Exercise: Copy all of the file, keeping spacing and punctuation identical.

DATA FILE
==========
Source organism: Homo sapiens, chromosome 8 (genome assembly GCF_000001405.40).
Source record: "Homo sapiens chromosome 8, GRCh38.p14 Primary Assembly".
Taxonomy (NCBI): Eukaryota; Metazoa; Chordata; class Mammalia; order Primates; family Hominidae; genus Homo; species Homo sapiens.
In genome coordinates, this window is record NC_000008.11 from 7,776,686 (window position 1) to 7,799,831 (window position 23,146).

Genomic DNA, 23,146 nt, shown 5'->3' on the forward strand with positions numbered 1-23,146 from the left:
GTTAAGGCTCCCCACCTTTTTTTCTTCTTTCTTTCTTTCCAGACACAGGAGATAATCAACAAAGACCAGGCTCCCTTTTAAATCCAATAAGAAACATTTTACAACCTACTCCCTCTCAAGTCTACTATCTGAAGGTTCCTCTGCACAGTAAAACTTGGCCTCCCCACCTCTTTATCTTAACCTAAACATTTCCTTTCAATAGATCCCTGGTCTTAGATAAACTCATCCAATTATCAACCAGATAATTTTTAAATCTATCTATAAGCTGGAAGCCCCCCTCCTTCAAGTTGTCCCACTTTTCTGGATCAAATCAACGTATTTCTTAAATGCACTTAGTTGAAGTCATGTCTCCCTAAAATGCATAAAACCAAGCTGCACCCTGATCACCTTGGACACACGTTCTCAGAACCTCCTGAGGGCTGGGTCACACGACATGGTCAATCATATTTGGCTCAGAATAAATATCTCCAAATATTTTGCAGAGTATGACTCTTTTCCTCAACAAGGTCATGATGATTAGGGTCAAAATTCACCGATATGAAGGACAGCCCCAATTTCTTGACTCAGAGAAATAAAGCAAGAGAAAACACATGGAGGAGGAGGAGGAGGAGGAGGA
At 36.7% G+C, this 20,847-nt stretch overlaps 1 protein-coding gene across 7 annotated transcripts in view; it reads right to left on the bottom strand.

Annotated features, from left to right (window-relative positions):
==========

Source organism: Homo sapiens, chromosome 8 (genome assembly GCF_000001405.40).
Source record: "Homo sapiens chromosome 8, GRCh38.p14 Primary Assembly".
Taxonomy (NCBI): Eukaryota; Metazoa; Chordata; class Mammalia; order Primates; family Hominidae; genus Homo; species Homo sapiens.
In genome coordinates, this window is record NC_000008.11 from 7,776,686 (window position 1) to 7,799,831 (window position 23,146).

Genomic DNA, 23,146 nt, shown 5'->3' on the forward strand with positions numbered 1-23,146 from the left:
GTTAAGGCTCCCCACCTTTTTTTCTTCTTTCTTTCTTTCCAGACACAGGAGATAATCAACAAAGACCAGGCTCCCTTTTAAATCCAATAAGAAACATTTTACAACCTACTCCCTCTCAAGTCTACTATCTGAAGGTTCCTCTGCACAGTAAAACTTGGCCTCCCCACCTCTTTATCTTAACCTAAACATTTCCTTTCAATAGATCCCTGGTCTTAGATAAACTCATCCAATTATCAACCAGATAATTTTTAAATCTATCTATAAGCTGGAAGCCCCCCTCCTTCAAGTTGTCCCACTTTTCTGGATCAAATCAACGTATTTCTTAAATGCACTTAGTTGAAGTCATGTCTCCCTAAAATGCATAAAACCAAGCTGCACCCTGATCACCTTGGACACACGTTCTCAGAACCTCCTGAGGGCTGGGTCACACGACATGGTCAATCATATTTGGCTCAGAATAAATATCTCCAAATATTTTGCAGAGTATGACTCTTTTCCTCAACAAGGTCATGATGATTAGGGTCAAAATTCACCGATATGAAGGACAGCCCCAATTTCTTGACTCAGAGAAATAAAGCAAGAGAAAACACATGGAGGAGGAGGAGGAGGAGGAGGA
At 36.7% G+C, this 20,847-nt stretch overlaps 1 protein-coding gene across 7 annotated transcripts in view; it reads right to left on the bottom strand.

Annotated features, from left to right (window-relative positions):